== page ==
Mathematician. Isaac Todhunter was born in Rye in 1820. His father, a Congregationalist minister, died in 1825 and his mother supported the family by opening a school for girls in Hastings. Todhunter was not noted as a scholar until he went to Peckham School as assistant master. Whilst there he attended evening classes at University College London, where he was taught by James Joseph Sylvester and Augustus DeMorgan. Todhunter always felt indebted to his tutors who so influenced his future career. He gained his BA in 1842, won a scholarship, and was made MA in 1844. During this time he served as mathematics master at a school in Wimbledon. In 1844, following advice from DeMorgan, Todhunter entered St John's College. He graduated senior wrangler in 1848 and won the first Smith's Prize. The following year he was made a Fellow of the College, and he soon progressed to the post of principal mathematical lecturer at St John's. During this time he wrote mathematical treatises on algebra, trigonometry, and mechanics, many of which remained in use until the turn of the century. Todhunter was elected a Fellow of the Royal Society in 1862, and was a founding member of the London Mathematical Society in 1865. In 1871 he won the Adams Prize and was elected to the council of the Royal Society. Todhunter was a notable linguist, and became an expert both on the history of philosophy and of mathematics. He died in 1884.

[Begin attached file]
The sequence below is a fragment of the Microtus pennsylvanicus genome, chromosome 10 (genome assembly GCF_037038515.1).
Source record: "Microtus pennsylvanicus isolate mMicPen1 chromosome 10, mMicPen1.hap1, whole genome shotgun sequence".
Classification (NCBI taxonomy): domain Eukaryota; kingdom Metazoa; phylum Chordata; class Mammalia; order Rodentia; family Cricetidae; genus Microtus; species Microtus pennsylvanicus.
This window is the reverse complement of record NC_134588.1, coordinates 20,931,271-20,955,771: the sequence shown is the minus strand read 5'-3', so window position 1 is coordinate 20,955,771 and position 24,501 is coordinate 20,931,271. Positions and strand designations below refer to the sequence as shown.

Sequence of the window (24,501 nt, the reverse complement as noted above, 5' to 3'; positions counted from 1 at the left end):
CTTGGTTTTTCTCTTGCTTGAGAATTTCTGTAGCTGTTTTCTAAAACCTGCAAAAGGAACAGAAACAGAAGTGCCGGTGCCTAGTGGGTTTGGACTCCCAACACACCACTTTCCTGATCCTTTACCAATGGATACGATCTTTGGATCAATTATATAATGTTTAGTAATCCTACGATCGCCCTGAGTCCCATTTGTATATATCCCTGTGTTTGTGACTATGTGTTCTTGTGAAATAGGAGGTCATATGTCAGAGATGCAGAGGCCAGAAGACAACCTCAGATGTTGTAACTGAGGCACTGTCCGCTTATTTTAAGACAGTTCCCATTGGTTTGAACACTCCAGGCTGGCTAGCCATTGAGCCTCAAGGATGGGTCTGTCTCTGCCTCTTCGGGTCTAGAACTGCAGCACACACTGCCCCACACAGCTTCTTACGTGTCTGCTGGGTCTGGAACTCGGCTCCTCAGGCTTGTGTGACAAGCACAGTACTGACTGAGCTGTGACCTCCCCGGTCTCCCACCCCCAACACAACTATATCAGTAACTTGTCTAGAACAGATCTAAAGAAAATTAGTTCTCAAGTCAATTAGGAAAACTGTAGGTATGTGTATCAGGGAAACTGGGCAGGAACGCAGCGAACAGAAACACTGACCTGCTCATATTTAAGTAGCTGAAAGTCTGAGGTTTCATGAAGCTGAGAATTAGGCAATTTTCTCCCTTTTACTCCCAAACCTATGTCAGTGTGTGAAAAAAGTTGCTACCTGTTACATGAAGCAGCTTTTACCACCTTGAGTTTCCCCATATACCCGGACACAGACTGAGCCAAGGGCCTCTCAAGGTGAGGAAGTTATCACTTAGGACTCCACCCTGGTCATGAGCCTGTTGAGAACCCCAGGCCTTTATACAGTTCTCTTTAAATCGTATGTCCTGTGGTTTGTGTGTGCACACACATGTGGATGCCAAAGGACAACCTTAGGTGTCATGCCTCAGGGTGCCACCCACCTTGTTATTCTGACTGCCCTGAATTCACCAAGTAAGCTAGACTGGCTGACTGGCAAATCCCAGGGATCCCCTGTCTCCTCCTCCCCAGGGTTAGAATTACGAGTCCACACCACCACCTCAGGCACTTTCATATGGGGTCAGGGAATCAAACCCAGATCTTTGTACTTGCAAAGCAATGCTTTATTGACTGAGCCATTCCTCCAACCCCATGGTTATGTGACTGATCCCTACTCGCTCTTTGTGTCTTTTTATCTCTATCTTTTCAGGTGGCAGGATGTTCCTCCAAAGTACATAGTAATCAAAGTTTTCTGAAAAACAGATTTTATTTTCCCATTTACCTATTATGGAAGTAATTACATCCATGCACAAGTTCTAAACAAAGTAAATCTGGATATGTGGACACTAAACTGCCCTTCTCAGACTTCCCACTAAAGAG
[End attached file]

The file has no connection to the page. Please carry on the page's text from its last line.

Notebooks containing mathematical notes, problems and solutions, a catalogue of Todhunter's library, letters to John Sephton.